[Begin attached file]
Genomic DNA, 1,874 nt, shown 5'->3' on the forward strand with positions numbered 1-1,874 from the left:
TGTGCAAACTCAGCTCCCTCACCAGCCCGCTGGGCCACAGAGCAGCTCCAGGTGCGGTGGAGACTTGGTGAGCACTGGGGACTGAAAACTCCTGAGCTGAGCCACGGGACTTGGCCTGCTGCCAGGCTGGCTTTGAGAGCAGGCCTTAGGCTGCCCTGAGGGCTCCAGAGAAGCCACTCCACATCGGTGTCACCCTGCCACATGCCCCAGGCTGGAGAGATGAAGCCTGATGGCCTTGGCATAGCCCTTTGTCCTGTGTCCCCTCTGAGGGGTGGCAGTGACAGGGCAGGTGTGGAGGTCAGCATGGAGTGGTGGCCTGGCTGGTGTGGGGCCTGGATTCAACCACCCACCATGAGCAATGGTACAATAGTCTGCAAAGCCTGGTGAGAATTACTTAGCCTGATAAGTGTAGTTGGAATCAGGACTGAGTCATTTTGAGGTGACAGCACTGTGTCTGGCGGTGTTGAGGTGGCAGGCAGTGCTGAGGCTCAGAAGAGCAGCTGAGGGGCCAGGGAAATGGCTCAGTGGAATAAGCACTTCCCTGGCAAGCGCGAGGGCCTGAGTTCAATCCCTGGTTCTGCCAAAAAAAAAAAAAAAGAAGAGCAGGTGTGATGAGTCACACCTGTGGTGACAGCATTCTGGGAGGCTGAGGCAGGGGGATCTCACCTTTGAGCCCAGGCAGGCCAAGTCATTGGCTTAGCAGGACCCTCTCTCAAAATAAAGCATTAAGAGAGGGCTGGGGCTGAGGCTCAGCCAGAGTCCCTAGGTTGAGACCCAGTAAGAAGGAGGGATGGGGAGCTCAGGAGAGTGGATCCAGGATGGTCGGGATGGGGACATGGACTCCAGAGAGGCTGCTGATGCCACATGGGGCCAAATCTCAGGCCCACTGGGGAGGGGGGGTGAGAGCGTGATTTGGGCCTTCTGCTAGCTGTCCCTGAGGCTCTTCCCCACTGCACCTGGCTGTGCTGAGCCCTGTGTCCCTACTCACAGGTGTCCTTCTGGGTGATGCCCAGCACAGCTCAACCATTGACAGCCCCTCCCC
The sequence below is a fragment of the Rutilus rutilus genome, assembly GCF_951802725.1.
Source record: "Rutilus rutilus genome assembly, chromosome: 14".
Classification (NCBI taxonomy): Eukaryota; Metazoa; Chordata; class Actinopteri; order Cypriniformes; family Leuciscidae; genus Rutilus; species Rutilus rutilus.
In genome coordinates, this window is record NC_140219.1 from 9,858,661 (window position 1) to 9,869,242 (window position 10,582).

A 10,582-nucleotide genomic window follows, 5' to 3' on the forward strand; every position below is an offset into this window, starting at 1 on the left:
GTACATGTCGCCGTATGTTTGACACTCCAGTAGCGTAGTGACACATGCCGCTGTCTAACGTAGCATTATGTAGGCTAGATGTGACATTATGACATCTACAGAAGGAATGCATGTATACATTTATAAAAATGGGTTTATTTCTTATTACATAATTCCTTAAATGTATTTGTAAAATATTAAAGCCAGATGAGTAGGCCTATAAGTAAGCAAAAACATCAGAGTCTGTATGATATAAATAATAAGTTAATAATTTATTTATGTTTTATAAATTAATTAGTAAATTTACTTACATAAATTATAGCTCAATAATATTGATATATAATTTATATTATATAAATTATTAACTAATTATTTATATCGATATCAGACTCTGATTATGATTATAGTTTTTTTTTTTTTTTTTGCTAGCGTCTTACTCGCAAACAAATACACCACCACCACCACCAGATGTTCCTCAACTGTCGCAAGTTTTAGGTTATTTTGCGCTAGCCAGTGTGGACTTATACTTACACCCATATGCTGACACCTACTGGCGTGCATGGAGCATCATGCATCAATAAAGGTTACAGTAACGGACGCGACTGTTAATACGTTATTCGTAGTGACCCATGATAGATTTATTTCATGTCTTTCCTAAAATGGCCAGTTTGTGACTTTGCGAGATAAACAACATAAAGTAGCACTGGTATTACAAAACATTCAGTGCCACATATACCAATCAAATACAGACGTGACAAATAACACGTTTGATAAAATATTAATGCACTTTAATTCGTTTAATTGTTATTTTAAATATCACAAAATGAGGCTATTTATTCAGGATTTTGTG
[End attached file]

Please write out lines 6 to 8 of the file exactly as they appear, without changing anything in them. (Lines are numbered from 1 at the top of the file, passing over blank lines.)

In genome coordinates, this window is record NC_140219.1 from 9,858,661 (window position 1) to 9,869,242 (window position 10,582).

A 10,582-nucleotide genomic window follows, 5' to 3' on the forward strand; every position below is an offset into this window, starting at 1 on the left:
GTACATGTCGCCGTATGTTTGACACTCCAGTAGCGTAGTGACACATGCCGCTGTCTAACGTAGCATTATGTAGGCTAGATGTGACATTATGACATCTACAGAAGGAATGCATGTATACATTTATAAAAATGGGTTTATTTCTTATTACATAATTCCTTAAATGTATTTGTAAAATATTAAAGCCAGATGAGTAGGCCTATAAGTAAGCAAAAACATCAGAGTCTGTATGATATAAATAATAAGTTAATAATTTATTTATGTTTTATAAATTAATTAGTAAATTTACTTACATAAATTATAGCTCAATAATATTGATATATAATTTATATTATATAAATTATTAACTAATTATTTATATCGATATCAGACTCTGATTATGATTATAGTTTTTTTTTTTTTTTTTGCTAGCGTCTTACTCGCAAACAAATACACCACCACCACCACCAGATGTTCCTCAACTGTCGCAAGTTTTAGGTTATTTTGCGCTAGCCAGTGTGGACTTATACTTACACCCATATGCTGACACCTACTGGCGTGCATGGAGCATCATGCATCAATAAAGGTTACAGTAACGGACGCGACTGTTAATACGTTATTCGTAGTGACCCATGATAGATTTATTTCATGTCTTTCCTAAAATGGCCAGTTTGTGACTTTGCGAGATAAACAACATAAAGTAGCACTGGTATTACAAAACATTCAGTGCCACATATACCAATCAAATACAGACGTGACAAATAACACGTTTGATAAAATATTAATGCACTTTAATTCGTTTAATTGTTATTTTAAATATCACAAAATGAGGCTATTTATTCAGGATTTTGTG